Negotiations over the DACA program may be more complicated in light of a federal judge's ruling Tuesday to block temporarily the administration's decision to end the program. In doing so, U.S. District Judge William Alsup in San Francisco granted a request by California and other plaintiffs to let lawsuits over the administration's decision play out in court.

Alsup said lawyers in favor of DACA clearly demonstrated that the young immigrants "were likely to suffer serious, irreparable harm" without court action. The judge also said the lawyers have a strong chance of succeeding at trial.

The president, congressional Republicans and Democrats expressed optimism for a deal just 10 days before a government shutdown deadline. Trump said he was willing to be flexible in finding an agreement as Democrats warned that the lives of hundreds of thousands of immigrants hung in the balance.

"I think my positions are going to be what the people in this room come up with," Trump said during a Cabinet Room meeting with a bipartisan group of nearly two dozen lawmakers, adding, "I am very much reliant upon the people in this room." A group of journalists observed the meandering meeting for an extraordinary length of time — about 55 minutes — that involved Trump seeking input from Democrats and Republicans alike in a freewheeling exchange on the contentious issue.

"My head is spinning from all the things that were said by the president and others in that room in the course of an hour and a half," said Sen. Dick Durbin, D-Ill. "But the sense of urgency, the commitment to DACA, the fact that the president said to me privately as well as publicly, 'I want to get this done,' I'm going to take him as his word."

The head of the Congressional Hispanic Caucus, Rep. Michelle Grisham Lujan, D-N.M., said late Tuesday she was "encouraged" by Trump's words and would work "in good faith" toward a deal. Some of the group's members have taken a hard line against surrendering too much in a compromise with Trump.

The White House said after the meeting that lawmakers had agreed to narrow the scope of the negotiations to four areas: border security, family-based "chain migration," the visa lottery and the DACA policy. Democrats and Republicans are set to resume negotiations Wednesday.

But the exchange raised questions about how far Trump would push for his high-profile border wall.

In describing the need for a wall, the president said it didn't need to be a "2,000-mile wall. We don't need a wall where you have rivers and mountains and everything else protecting it. But we do need a wall for a fairly good portion."

Trump has long made that case, saying even during his campaign that his border wall didn't need to be continuous, thanks to natural barriers in the landscape. And he has said he would be open to using fencing for some portions as well.

The unusually public meeting laid bare a back-and-forth between the parties more typically confined to closed-door negotiations. At one point, California Sen. Dianne Feinstein, a Democrat, asked Trump if he would support a "clean" DACA bill now with a commitment to pursue a comprehensive immigration overhaul later.

Trump responded, "I would like it. ... I think a lot of people would like to see that but I think we have to do DACA first." House Majority Leader Kevin McCarthy, R-Calif., interjected, saying, "Mr. President, you need to be clear though," that legislation involving the so-called Dreamers would need to include border security.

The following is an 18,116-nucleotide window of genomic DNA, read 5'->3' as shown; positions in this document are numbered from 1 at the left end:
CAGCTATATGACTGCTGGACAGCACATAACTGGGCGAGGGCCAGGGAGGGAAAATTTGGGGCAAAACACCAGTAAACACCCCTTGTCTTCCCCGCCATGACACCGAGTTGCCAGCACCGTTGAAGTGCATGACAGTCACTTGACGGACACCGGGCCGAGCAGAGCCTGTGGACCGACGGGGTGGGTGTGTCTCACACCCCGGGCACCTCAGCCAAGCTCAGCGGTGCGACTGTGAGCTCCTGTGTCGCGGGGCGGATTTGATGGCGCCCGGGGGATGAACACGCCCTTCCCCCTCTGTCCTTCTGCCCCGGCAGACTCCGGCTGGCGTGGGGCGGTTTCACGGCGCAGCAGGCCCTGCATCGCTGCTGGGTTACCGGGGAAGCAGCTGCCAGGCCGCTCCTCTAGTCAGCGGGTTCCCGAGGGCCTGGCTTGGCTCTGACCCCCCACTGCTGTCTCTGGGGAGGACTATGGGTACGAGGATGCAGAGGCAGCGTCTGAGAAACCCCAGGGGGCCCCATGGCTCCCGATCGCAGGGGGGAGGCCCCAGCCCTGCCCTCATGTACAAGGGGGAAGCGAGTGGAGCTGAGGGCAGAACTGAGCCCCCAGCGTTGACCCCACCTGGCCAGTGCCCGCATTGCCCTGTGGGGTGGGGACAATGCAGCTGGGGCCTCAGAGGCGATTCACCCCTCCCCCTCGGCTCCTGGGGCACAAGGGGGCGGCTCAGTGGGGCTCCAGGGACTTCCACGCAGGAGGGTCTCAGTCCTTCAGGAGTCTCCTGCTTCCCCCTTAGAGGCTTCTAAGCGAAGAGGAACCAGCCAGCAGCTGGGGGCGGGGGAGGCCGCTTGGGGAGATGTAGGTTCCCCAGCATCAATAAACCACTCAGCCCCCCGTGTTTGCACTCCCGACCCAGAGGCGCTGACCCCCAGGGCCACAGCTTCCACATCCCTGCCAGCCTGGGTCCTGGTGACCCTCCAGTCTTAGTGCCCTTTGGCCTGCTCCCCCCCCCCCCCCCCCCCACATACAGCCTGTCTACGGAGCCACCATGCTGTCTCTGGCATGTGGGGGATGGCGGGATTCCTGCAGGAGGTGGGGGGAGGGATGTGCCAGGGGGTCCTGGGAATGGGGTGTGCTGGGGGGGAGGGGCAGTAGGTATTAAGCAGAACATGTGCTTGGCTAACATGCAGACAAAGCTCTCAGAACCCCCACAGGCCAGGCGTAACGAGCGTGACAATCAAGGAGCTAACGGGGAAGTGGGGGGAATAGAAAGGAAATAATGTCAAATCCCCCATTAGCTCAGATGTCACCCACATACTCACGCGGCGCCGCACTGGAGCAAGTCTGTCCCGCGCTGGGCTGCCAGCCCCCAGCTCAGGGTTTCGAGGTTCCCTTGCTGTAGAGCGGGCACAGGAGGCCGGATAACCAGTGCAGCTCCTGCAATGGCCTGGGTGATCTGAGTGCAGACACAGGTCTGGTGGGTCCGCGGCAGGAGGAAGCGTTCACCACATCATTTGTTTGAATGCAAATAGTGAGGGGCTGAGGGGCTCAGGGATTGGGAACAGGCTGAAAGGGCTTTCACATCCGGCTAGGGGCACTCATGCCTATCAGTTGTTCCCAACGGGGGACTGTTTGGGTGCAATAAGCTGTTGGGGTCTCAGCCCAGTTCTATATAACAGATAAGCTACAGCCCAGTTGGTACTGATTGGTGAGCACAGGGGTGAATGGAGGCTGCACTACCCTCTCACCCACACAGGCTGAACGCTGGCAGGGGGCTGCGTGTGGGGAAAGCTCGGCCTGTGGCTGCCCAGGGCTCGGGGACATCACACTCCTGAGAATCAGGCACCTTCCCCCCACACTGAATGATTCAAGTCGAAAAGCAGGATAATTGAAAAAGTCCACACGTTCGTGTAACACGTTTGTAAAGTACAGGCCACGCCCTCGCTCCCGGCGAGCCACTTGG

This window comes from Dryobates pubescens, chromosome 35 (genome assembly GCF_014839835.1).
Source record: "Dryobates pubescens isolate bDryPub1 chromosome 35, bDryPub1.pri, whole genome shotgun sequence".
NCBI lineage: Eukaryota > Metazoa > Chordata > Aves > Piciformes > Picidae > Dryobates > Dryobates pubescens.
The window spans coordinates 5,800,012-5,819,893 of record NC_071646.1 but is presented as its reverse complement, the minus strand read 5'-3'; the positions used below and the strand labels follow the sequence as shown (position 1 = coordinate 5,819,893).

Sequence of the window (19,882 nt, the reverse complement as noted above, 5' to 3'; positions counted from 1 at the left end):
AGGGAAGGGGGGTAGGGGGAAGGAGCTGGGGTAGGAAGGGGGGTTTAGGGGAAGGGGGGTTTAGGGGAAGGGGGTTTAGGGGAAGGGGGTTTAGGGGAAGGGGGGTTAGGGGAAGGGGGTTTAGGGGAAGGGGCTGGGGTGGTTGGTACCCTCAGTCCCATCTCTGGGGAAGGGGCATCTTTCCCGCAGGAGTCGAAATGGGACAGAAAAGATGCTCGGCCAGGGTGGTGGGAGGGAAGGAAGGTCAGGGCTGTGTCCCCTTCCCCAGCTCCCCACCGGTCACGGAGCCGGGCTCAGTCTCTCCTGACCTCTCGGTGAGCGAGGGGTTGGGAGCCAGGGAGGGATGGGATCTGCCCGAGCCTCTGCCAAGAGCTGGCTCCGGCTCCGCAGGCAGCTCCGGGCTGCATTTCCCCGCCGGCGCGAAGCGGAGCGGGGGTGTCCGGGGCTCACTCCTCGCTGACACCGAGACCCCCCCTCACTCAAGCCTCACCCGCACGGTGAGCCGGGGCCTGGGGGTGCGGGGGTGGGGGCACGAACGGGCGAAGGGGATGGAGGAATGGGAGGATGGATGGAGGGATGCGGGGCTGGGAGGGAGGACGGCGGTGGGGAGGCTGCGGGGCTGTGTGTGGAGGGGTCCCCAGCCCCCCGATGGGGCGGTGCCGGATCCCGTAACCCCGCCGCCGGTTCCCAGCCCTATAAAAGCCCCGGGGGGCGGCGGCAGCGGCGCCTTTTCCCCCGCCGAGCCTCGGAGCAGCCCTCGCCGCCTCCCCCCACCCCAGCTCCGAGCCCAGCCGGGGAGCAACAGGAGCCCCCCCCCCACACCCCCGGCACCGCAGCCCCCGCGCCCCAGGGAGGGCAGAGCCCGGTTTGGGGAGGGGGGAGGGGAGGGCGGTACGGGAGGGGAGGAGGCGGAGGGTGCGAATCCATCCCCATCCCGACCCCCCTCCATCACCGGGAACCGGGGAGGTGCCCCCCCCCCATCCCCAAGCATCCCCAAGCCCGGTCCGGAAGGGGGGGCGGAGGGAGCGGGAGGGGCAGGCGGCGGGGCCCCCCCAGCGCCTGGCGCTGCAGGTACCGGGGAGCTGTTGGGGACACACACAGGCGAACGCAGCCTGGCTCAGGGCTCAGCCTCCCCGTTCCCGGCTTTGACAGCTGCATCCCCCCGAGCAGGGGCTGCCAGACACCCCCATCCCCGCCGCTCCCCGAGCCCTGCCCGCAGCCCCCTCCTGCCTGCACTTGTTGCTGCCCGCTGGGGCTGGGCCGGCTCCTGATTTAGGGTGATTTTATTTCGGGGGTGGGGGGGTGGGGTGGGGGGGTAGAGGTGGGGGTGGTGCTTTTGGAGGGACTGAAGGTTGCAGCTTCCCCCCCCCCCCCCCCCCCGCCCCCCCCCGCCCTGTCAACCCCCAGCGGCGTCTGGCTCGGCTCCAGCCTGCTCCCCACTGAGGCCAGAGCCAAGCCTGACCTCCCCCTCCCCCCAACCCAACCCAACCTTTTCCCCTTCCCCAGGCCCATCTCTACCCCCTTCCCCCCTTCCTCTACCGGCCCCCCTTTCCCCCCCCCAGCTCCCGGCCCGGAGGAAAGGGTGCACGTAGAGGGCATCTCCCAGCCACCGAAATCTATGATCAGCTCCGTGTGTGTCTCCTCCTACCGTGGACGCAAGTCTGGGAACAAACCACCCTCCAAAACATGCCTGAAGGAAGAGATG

The president said he would insist on construction of a border security wall as part of an agreement involving young immigrants, but he said Congress could then pursue a comprehensive immigration overhaul in a second phase of talks.

House Republicans said they planned to soon introduce legislation to address border security and the young immigrants. Trump said, "it should be a bill of love."

Trump's embrace of a "bill of love" brought to mind his past criticism of former GOP presidential rival Jeb Bush, who said many people come to the U.S. illegally as an "act of love." Trump's campaign posted a video at the time with a tagline that read, "Forget love, it's time to get tough!"

Conservatives quickly sounded alarms about a process that would lead to a comprehensive agreement on immigration, a path that has long been anathema to many rank-and-file Republicans.

"Nothing Michael Wolff could say about @realDonaldTrump has hurt him as much as the DACA lovefest right now," tweeted conservative commentator Ann Coulter, referencing Trump's recent portrayal in the book, "Fire and Fury."

All smiles at Kings Dental Group after award win

When dentist Dr. Terry O’Hare learned that his practice, Kings Dental Group, would be named 2018 Business of the Year by the Lemoore Chamber of Commerce — well, it put a smile on his face.

O’Hare was informed of the win when Chamber of Commerce CEO Amy Ward made a surprise trip to his offices recently.

“I thought she wanted to come by to discuss the Lemoore Christmas Parade, which I work with them on and help sponsor. It was a little embarrassing,” O’Hare laughs.

Kings Dental Group has been in business in downtown Lemoore for over 20 years.

“We look forward to coming in every day,” says patient coordinator Cindy Soloria, who’s been at the business for four years.

O’Hare is committed to supporting the patients that support his business. He has given hundreds of toothbrushes to military families in need and locals doing missionary work and has sponsored numerous projects, including school yearbooks.

 “I support my community by supporting the people who are in it,” he said.

Along with Dr. Amy Coeler of Oakberry Dental and oral surgeons from Central Valley Implant and Oral Surgery Institute in Hanford, O’Hare donates his time and talent to helping veterans every November.

In 2017, the doctors gave a combined $25,000 in services to helping vets who needed oral care over the course of a day.

O’Hare also gives his time at regional CDA Cares clinics that see more than a thousand patients receive care that they could not normally afford.  Over a million dollars’ worth of dentistry is given out and the semi-annual clinics, the most recent of which was hosted in Bakersfield.

During these clinics O’Hare works with the prosthodontic department, providing dentures and partials to patients and replacing missing teeth.